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US Naval Institute

By Captain Jay Caputo, National Coast Guard

The world’s warming climate also will increase the demand for fish. Reports describe scenarios which will make Asia, Africa, and South America more arid, which will lead to reduced crop yields. Sea level rise and warming will alter ecosystems and move fish populations. Some islands in the Pacific will be underwater by 2050. Will these islands continue to maintain exclusive economic zones (EEZs)? If not, who will have the rights to fish in these areas? Do countries that traditionally harvest migratory fish continue to get the same quotas even if fish move to other EEZs? These questions demonstrate some of the ways that climate change will alter the status quo and impact resource security.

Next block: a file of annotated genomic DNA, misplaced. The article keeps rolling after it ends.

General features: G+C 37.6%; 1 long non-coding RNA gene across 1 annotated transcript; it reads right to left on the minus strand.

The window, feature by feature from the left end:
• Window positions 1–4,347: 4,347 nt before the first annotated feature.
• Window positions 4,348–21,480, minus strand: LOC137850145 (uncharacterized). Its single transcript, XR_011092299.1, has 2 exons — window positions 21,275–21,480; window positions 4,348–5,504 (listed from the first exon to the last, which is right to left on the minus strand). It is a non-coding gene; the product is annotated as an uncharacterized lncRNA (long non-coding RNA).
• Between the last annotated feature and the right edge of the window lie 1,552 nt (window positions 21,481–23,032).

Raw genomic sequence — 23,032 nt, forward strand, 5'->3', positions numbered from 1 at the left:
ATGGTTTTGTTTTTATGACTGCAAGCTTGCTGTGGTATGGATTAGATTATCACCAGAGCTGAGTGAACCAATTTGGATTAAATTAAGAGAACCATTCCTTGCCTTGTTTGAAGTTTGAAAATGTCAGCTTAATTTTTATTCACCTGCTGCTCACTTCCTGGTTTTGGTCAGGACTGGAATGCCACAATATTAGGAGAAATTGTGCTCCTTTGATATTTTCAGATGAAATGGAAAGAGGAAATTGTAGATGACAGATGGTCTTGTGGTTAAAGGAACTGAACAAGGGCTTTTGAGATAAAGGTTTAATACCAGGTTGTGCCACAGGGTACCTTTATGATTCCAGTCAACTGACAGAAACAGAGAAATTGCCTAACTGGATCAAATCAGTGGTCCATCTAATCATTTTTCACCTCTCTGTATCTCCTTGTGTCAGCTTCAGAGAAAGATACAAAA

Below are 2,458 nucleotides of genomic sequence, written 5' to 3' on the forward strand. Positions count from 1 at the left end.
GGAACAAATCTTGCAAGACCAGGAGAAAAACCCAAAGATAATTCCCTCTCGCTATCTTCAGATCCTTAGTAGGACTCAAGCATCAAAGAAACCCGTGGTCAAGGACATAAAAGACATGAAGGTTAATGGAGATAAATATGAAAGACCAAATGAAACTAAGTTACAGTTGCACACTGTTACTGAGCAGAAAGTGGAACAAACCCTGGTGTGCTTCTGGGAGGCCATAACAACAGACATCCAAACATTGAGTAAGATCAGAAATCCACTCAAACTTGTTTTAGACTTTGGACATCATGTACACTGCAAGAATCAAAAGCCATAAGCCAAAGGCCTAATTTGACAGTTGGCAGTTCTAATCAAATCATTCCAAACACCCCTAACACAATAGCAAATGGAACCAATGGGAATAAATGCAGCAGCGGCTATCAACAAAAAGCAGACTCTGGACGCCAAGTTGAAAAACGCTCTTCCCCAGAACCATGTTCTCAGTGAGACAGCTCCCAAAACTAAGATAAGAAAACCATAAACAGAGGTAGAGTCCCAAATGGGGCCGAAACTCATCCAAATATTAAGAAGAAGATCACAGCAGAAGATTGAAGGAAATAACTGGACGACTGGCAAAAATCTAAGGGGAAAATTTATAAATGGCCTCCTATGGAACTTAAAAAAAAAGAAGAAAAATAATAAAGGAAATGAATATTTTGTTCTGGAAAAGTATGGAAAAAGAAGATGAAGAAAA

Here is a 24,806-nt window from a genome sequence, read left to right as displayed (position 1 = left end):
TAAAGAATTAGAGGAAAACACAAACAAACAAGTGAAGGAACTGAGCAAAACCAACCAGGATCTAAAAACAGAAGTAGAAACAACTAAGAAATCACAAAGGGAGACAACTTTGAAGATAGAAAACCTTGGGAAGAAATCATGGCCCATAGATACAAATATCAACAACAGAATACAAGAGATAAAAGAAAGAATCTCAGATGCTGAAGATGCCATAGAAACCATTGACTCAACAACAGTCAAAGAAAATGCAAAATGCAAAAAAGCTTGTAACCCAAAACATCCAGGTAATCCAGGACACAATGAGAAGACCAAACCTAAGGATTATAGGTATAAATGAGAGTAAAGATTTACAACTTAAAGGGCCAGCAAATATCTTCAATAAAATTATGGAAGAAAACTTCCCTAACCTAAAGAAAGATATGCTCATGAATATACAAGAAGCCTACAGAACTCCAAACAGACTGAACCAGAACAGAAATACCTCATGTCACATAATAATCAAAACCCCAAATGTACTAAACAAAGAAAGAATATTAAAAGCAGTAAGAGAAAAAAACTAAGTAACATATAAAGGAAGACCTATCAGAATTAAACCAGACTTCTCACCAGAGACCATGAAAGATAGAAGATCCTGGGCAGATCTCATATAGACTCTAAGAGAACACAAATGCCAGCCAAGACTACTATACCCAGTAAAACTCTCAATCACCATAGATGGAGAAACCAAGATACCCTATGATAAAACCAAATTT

Protecting Fishing is Important

The United States is a significant fishing power. It has the largest EEZ in the world, almost half of which surrounds the Hawaiian Islands and the Pacific Territories. On average, the United States is the third largest producer of captured fish, harvesting approximately five MMT per year—only China and Indonesia harvest more. The United States’ largest landing port by volume of fish is Dutch Harbor, Alaska, and the largest landing port by value is New Bedford, Massachusetts.

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